Each character has a personal set of laws called their Laws of Magic.

Based on these laws, characters can say what happens when certain events come about. Let's say that Alyssa is creating her law-set. She wants to make it so that she can attack Identity using physical means (i.e attacking the soul with a physical object, like a sword). So she would say exactly that in her law-set:

When attacking with physical means, able to target Identity.

That sort if thing. Also, all charcters have a sort of law-field. When another immortal enters your field (or vice versa) both players check their Intelligence, whomever's is higher has the dominant law-set [note: this check is a placeholder; we want to avoid flat comparisons of stats --CI'ikal]. So Alyssa has the above law-set and Vanessa has "Not able to target any non-mortal when attacking with physical means" and Vanessa has more Intelligence than Alyssa, and of course Alyssa is in Vanessa's field, Vanessa's law-set becomes dominant. That means temporarily (as long as Alyssa remains inside Vanessa's field, and vice versa) Alyssa's must use Vanessa's lawset. Default size of these fields is 25 feet [Note: the default size should depend on Identity -CI'ikal]. Inside their law-sets, players can icrease or decrease that size. Let's say that Alyssa also has "Law-field is increased to 100 feet." and Vanessa doesn't. Alyssa's Law field is 100 ft. while Vanessa's is 25 ft. So If Vanessa is within 100 ft. of Alyssa, If Alyssa has more Intelligence than Vanessa, Vanessa now has to use Alyssa's law-set (which of course means that the Law-field generating from her is also 100 ft, but that isn't going to help her since she already lost dominance). Or let's say that Vanessa has more Intelligence than Alyssa but a smaller field (like above). When Alyssa fails to force her law-set onto Vanessa, she fails, but Vanessa is not able to try to force hers onto Alyssa's because Alyssa is 50 ft away, not within 25 ft. Useful eh? Of course, but before you can use any of these law-sets they must be approved by the GM, who will then tell you a price in Intelligence that you must pay in order to get these changes.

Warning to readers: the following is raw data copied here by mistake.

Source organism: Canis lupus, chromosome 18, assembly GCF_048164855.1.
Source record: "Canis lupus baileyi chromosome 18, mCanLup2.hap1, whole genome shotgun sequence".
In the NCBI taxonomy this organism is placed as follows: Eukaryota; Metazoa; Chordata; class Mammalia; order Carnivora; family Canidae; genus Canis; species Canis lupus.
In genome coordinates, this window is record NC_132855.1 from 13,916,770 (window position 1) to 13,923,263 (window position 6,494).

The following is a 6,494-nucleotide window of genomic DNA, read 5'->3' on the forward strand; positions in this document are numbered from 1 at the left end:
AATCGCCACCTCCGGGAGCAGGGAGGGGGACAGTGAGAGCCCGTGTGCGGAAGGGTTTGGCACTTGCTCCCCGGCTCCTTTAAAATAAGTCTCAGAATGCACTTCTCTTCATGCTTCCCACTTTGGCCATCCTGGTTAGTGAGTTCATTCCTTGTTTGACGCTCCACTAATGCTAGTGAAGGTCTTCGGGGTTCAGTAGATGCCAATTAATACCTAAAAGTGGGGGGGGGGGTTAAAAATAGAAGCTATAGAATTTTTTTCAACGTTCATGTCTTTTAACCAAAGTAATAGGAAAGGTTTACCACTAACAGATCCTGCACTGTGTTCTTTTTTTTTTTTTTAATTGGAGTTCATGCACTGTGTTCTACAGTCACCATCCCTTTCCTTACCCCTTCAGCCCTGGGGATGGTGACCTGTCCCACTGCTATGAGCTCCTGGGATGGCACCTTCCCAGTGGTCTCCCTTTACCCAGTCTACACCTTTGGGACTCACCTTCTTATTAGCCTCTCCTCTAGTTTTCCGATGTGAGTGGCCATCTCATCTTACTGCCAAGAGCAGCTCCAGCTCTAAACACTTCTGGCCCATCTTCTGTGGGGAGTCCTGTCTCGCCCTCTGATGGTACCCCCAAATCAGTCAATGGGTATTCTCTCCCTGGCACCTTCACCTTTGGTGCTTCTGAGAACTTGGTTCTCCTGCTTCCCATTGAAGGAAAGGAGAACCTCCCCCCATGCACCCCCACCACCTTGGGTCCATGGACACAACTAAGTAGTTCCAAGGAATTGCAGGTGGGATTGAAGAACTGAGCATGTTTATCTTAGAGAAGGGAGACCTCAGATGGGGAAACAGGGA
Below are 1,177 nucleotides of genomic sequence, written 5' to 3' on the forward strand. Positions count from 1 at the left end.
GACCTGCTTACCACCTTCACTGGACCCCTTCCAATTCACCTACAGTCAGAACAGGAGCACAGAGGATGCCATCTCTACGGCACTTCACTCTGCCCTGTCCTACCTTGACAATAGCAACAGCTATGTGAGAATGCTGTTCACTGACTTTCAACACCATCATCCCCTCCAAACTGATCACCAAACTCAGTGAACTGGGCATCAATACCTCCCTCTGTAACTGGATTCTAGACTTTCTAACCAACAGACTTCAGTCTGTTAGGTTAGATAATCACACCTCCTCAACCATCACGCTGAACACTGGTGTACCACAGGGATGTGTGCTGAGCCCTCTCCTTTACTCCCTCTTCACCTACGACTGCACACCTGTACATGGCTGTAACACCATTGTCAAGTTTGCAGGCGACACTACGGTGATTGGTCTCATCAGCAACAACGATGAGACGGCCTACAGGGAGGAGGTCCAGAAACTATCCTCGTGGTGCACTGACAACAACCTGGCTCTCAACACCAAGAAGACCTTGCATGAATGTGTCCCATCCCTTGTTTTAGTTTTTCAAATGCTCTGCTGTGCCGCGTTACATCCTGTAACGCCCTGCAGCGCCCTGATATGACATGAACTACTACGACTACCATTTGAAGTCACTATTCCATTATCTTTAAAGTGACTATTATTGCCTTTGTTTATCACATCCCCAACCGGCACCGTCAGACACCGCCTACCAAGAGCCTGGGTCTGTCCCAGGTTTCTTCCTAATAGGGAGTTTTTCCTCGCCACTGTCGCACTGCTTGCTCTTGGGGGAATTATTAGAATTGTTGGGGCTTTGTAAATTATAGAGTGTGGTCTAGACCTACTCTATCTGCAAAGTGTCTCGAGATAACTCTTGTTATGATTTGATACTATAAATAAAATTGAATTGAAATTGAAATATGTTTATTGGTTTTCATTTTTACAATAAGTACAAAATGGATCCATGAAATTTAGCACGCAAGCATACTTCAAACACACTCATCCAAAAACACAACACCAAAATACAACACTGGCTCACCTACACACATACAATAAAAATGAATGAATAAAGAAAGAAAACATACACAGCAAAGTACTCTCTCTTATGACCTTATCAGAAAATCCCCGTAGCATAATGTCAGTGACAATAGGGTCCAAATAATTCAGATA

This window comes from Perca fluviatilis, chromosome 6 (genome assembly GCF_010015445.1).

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Since it's kind of late and I don't have any concrete ideas right now, this is just going to be a short write-up followed by a lojban translation for practice.